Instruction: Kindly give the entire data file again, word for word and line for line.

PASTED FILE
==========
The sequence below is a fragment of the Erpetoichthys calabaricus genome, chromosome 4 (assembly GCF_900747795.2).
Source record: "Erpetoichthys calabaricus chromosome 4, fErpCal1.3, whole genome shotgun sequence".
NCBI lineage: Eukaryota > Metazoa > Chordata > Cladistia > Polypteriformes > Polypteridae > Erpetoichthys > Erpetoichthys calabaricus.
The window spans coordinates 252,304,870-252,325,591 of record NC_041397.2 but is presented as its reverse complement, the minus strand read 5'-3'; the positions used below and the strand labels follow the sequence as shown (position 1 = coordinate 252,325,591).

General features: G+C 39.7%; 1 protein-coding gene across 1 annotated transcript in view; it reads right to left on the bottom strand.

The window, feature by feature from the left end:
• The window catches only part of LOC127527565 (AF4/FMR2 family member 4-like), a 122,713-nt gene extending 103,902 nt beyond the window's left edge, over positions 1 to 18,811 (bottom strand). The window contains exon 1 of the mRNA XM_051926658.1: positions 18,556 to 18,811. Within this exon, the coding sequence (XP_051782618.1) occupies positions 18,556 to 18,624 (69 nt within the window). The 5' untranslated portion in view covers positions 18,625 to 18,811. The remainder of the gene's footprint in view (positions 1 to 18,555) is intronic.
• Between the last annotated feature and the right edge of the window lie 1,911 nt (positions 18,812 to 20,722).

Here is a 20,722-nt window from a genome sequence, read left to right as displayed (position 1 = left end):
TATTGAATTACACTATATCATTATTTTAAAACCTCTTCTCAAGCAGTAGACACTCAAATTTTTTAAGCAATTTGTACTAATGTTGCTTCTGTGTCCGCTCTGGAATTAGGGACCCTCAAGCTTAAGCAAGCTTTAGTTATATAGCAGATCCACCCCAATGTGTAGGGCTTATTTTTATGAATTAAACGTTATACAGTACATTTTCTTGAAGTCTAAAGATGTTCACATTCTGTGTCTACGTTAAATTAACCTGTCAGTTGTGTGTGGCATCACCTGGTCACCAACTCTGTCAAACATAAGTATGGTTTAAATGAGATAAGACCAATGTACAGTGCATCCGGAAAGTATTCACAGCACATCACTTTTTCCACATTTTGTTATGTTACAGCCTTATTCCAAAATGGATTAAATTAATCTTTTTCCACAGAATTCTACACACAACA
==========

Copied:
The sequence below is a fragment of the Erpetoichthys calabaricus genome, chromosome 4 (assembly GCF_900747795.2).
Source record: "Erpetoichthys calabaricus chromosome 4, fErpCal1.3, whole genome shotgun sequence".
NCBI lineage: Eukaryota > Metazoa > Chordata > Cladistia > Polypteriformes > Polypteridae > Erpetoichthys > Erpetoichthys calabaricus.
The window spans coordinates 252,304,870-252,325,591 of record NC_041397.2 but is presented as its reverse complement, the minus strand read 5'-3'; the positions used below and the strand labels follow the sequence as shown (position 1 = coordinate 252,325,591).

General features: G+C 39.7%; 1 protein-coding gene across 1 annotated transcript in view; it reads right to left on the bottom strand.

The window, feature by feature from the left end:
• The window catches only part of LOC127527565 (AF4/FMR2 family member 4-like), a 122,713-nt gene extending 103,902 nt beyond the window's left edge, over positions 1 to 18,811 (bottom strand). The window contains exon 1 of the mRNA XM_051926658.1: positions 18,556 to 18,811. Within this exon, the coding sequence (XP_051782618.1) occupies positions 18,556 to 18,624 (69 nt within the window). The 5' untranslated portion in view covers positions 18,625 to 18,811. The remainder of the gene's footprint in view (positions 1 to 18,555) is intronic.
• Between the last annotated feature and the right edge of the window lie 1,911 nt (positions 18,812 to 20,722).

Here is a 20,722-nt window from a genome sequence, read left to right as displayed (position 1 = left end):
TATTGAATTACACTATATCATTATTTTAAAACCTCTTCTCAAGCAGTAGACACTCAAATTTTTTAAGCAATTTGTACTAATGTTGCTTCTGTGTCCGCTCTGGAATTAGGGACCCTCAAGCTTAAGCAAGCTTTAGTTATATAGCAGATCCACCCCAATGTGTAGGGCTTATTTTTATGAATTAAACGTTATACAGTACATTTTCTTGAAGTCTAAAGATGTTCACATTCTGTGTCTACGTTAAATTAACCTGTCAGTTGTGTGTGGCATCACCTGGTCACCAACTCTGTCAAACATAAGTATGGTTTAAATGAGATAAGACCAATGTACAGTGCATCCGGAAAGTATTCACAGCACATCACTTTTTCCACATTTTGTTATGTTACAGCCTTATTCCAAAATGGATTAAATTAATCTTTTTCCACAGAATTCTACACACAACA